decision is irrelevant because it concerns drop poles, not service drops.
   Response at 33. NPTC is incorrect - the decision addresses the issue of
   attaching service drops to drop poles.  Id. 

   Complaint at 29-30, P: 118, 120.

   Response at 33.

   The Complaint refers to section 9.2, but the language that Salsgiver
   quotes actually appears in section 9.3.

   Complaint at 31.

   Complaint, Exh. 8 at 16.

   Complaint, Exh. 8 at 25.

   47 C.F.R. S: 1.1403(c) (emphasis added).

   Response at 35.

   Implementation of the Local Competition Provisions in the
   Telecommunications Act of 1996, First Report and Order, 11 FCC Rcd 15499,
   16094-98 (1996) (subsequent history omitted).

   Complaint, Exh. 8 at 14-15.

   See Complaint at 31-31, P:P: 121-25.

   Mile Hi Cable Commission Order, 17 FCC Rcd at 6271-73.


   Response at 34-35.

   See Complaint at 23-39, P:P: 89-102, 129-31, 137-41, 149-59.

   Section 2.1 does not, as Salsgiver asserts, apply to Salsgiver's
   attachments on other utilities' poles. Sections 5.2.1 and 6.1, dealing
   with space reservation, are not facially unreasonable because we presume
   that NPTC will comply with the guidelines for space reservation
   established by the Commission. Section 5.3 charges Salsgiver for safety
   inspections only if Salsgiver is found to be out of compliance with the
   Pole Attachment Agreement's Construction standards; this is not facially
   unlawful, and Salsgiver has not shown that NPTC will charge an
   unreasonable amount for such inspections. Section 6.4 does not, as
   Salsgiver claims, require Salsgiver to misrepresent the nature of its
   access rights. Section 6.7 does not, as Salsgiver claims, require
   Salsgiver to accede to requests from other utilities for make-ready work.
   Section 9.1, which permits either party to terminate the agreement without
   cause, but only with at least six months' notice, does not vitiate
   Salsgiver's attachment rights. Sections 9.1, 9.2 and 9.5 are not facially
   unlawful, inasmuch as they merely terminate Salsgiver's pole attachment
   rights if Salsgiver ceases to operate a cable television system.

   See Complaint at 19-36, P:P: 73-74, 86-88, 103-20, 132-36, and 142-48.

   As to the confidentiality provision in section 2.6, Salsgiver has not
   explained why it must be permitted to divulge the terms of the Pole
   Attachment Agreement to others, simply so that Salsgiver may determine
   whether it is discriminatory. With respect to Section 3.2, Salsgiver has
   not shown how the requirement to obtain written agreement, "which
   agreement shall not be unreasonably withheld," constitutes an unreasonable
   burden on its right to attach to non-wooden poles. Salsgiver claims that
   section 5.11 discriminates between Salsgiver and other attachers, but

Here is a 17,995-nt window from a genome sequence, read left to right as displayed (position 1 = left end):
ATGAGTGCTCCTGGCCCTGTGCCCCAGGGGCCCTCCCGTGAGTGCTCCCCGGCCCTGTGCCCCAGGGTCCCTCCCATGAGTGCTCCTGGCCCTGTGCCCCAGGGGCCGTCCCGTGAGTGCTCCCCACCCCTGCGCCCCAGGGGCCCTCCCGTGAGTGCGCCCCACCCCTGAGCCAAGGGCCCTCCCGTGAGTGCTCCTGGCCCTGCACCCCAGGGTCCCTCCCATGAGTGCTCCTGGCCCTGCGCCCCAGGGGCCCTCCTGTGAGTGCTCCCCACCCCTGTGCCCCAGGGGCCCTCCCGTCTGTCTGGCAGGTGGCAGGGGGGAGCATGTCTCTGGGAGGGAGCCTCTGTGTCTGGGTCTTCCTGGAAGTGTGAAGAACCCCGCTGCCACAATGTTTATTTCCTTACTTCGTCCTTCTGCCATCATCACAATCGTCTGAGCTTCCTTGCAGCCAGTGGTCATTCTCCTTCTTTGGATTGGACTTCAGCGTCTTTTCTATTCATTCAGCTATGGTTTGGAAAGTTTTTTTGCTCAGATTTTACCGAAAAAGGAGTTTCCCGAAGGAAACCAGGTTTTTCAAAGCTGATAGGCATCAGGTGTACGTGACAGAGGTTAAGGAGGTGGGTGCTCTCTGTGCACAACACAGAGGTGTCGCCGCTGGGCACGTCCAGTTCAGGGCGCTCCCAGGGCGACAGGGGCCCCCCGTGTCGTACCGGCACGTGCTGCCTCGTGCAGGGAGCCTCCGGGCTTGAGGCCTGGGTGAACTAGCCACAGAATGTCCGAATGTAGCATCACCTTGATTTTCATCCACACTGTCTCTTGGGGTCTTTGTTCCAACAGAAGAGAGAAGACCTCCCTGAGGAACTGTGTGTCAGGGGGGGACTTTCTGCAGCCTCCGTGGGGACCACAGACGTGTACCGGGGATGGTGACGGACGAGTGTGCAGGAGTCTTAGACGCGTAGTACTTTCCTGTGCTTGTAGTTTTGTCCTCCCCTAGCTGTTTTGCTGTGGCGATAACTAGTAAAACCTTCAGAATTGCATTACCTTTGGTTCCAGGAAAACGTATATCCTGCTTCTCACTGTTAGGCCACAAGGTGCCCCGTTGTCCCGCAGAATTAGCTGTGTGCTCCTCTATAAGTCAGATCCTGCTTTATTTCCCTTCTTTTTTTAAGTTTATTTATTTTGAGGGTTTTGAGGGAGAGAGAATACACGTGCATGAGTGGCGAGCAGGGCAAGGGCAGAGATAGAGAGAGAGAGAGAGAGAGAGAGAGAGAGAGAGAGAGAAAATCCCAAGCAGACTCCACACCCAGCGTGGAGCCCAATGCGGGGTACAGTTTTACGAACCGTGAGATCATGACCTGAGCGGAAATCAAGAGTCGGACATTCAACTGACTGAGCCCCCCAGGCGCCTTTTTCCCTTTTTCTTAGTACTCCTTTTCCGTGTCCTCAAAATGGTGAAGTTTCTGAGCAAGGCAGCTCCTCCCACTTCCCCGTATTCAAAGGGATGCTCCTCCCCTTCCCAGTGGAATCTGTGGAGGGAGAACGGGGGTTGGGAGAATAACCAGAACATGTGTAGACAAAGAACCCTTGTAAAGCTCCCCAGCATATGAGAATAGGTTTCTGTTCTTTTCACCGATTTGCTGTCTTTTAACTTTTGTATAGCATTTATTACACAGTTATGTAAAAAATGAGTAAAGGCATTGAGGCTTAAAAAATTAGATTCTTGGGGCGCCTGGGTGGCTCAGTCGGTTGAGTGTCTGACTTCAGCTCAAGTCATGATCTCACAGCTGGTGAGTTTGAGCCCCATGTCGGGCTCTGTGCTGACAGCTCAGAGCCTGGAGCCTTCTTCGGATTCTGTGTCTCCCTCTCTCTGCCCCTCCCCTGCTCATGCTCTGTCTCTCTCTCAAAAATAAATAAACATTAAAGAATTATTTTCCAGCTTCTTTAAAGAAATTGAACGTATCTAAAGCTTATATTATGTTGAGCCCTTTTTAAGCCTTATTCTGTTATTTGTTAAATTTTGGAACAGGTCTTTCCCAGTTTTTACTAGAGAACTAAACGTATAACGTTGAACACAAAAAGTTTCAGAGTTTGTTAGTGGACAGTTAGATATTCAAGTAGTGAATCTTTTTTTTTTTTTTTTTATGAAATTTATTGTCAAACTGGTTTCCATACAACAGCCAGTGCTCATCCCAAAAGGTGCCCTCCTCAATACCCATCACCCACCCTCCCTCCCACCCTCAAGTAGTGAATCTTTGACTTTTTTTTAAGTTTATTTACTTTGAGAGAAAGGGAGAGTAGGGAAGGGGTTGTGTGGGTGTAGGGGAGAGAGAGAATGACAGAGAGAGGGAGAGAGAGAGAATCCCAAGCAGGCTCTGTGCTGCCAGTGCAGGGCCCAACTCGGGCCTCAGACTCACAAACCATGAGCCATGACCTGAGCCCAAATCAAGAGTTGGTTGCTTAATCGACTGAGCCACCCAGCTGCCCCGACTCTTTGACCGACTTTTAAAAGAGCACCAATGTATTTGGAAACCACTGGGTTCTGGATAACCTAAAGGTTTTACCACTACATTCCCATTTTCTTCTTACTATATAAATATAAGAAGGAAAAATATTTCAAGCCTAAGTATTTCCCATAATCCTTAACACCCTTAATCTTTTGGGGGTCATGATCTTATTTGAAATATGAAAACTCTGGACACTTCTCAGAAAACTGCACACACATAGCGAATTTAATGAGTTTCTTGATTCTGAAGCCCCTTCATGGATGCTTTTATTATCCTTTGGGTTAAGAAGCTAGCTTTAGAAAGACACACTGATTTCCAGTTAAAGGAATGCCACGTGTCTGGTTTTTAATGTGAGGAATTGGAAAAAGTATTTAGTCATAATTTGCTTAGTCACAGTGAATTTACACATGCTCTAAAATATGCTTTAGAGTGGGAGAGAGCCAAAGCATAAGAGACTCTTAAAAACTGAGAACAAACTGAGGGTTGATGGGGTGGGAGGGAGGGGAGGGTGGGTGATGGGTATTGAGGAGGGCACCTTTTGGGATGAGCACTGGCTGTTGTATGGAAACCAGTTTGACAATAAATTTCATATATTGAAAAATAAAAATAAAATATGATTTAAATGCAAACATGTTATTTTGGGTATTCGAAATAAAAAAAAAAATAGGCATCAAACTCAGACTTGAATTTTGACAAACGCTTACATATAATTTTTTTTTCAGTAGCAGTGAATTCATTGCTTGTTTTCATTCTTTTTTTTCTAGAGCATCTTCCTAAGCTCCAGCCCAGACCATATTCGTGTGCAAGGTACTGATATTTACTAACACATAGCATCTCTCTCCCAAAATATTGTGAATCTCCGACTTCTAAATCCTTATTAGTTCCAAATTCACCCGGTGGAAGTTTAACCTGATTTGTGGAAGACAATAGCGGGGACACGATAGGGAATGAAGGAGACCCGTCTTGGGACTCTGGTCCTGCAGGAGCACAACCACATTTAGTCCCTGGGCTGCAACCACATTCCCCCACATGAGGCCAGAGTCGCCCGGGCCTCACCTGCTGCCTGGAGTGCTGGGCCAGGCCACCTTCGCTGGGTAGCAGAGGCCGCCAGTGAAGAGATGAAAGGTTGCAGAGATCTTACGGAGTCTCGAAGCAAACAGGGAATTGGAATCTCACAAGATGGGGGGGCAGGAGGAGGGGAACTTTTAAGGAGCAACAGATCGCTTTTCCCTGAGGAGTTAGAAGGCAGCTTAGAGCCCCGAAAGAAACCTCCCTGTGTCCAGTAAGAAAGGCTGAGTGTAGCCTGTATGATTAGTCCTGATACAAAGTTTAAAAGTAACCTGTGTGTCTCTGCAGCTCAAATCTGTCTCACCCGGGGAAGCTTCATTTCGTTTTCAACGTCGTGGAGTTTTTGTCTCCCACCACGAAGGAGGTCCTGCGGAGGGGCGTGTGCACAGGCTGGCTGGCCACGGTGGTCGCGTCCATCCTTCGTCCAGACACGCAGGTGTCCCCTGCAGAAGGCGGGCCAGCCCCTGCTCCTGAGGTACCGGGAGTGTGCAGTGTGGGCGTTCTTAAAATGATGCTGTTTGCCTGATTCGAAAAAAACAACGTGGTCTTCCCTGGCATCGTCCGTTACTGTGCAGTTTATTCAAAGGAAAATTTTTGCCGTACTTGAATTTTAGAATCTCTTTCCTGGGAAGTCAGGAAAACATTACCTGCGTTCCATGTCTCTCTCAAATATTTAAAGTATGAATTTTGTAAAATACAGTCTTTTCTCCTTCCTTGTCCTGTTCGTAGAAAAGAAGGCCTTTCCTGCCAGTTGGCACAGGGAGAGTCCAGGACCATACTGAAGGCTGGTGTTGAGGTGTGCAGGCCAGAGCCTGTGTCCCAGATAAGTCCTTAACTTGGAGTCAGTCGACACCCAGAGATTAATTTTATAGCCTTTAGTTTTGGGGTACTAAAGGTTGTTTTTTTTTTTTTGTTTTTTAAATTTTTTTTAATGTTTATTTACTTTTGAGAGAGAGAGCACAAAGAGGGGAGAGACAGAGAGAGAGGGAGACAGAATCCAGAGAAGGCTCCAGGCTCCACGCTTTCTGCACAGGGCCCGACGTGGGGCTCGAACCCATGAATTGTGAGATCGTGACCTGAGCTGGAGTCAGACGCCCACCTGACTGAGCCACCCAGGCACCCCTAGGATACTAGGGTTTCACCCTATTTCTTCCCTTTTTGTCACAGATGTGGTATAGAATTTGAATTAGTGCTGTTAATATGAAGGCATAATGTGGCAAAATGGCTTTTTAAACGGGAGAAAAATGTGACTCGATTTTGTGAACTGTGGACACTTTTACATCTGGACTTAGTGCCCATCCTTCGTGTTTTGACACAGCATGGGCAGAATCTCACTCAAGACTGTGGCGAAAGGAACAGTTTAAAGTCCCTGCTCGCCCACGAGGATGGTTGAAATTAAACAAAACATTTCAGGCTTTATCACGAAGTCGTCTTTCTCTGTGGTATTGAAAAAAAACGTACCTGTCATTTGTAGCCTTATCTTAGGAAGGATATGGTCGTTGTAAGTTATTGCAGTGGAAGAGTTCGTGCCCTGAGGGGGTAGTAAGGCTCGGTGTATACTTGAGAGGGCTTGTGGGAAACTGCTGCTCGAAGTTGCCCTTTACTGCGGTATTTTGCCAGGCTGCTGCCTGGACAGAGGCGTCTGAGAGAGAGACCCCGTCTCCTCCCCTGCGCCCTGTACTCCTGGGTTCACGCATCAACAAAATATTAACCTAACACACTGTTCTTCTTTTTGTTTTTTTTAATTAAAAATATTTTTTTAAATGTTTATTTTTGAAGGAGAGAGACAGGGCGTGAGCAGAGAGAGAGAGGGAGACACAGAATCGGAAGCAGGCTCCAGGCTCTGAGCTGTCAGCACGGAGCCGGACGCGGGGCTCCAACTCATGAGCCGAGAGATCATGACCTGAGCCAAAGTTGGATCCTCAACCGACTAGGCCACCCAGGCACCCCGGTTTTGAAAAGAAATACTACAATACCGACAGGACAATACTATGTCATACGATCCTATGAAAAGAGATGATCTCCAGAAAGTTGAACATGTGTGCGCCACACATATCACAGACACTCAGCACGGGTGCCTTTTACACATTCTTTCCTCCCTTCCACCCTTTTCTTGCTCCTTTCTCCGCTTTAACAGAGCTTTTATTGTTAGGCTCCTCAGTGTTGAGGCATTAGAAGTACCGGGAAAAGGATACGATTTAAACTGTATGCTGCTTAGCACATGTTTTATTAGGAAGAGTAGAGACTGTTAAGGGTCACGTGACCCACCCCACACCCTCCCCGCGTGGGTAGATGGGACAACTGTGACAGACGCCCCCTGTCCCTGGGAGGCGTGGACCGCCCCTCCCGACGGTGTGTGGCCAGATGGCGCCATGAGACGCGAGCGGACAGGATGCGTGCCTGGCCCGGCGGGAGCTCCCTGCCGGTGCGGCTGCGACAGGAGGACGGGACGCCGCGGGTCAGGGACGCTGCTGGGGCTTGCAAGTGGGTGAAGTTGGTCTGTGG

provides no evidence of what other attachers are required to do.
   Salsgiver's complaint about sections 5.5.4 and 6.2 is merely speculative,
   and those provisions do not on their face suggest that NPTC will disregard
   its section 224 obligation to provide Salsgiver with nondiscriminatory
   access to rights of way. With respect to section 6.6, which gives NPTC the
   authority to bump unauthorized Salsgiver attachments off its poles in
   favor of a subsequent attacher, Salsgiver fails to provide any rationale
   for why its unauthorized attachments should be entitled to priority over
   other parties' authorized attachments. Salsgiver claims that under section
   6.16, NPTC plans to charge for overhead and administrative costs that are
   already recovered in the annual rental rate, but offers inadequate
   evidence to prove this charge.

   See Complaint at 14-17, P:P: 51-66. Salsgiver provides no factual basis
   for its claim that NPTC has attempted to charge Salsgiver for remedying
   other parties' violations. As to the claim that NPTC's make-ready charges
   exceed prevailing market rates, Salsgiver has not provided sufficient
   evidence of comparative rates. And as to the claim that NPTC has charged
   for unnecessary make-ready work, Salsgiver does not respond to NPTC's
   justification for the charges, and thus we do not have sufficient basis to
   rule for Salsgiver at this time. We note, however, that costs not required
   to accommodate the attacher may not be imposed on the attacher. See, e.g.,
   Kansas City Cable Partners v. Kansas City Power & Light Co., Consolidated
   Order, 14 FCC Rcd 11599 (Cable Serv. Bur. 1999) (attacher responsible only
   for cost of work made necessary because of its attachments). 

   See Complaint at 13-14, P:P: 47-50.

   Motion for Expedited Action and to Bifurcate Complaint, File No.
   EB-06-MD-004 (filed Mar. 20, 2006).

   (...continued from previous page)


                                 Federal Communications Commission DA 07-4721


                                 Federal Communications Commission DA 07-4721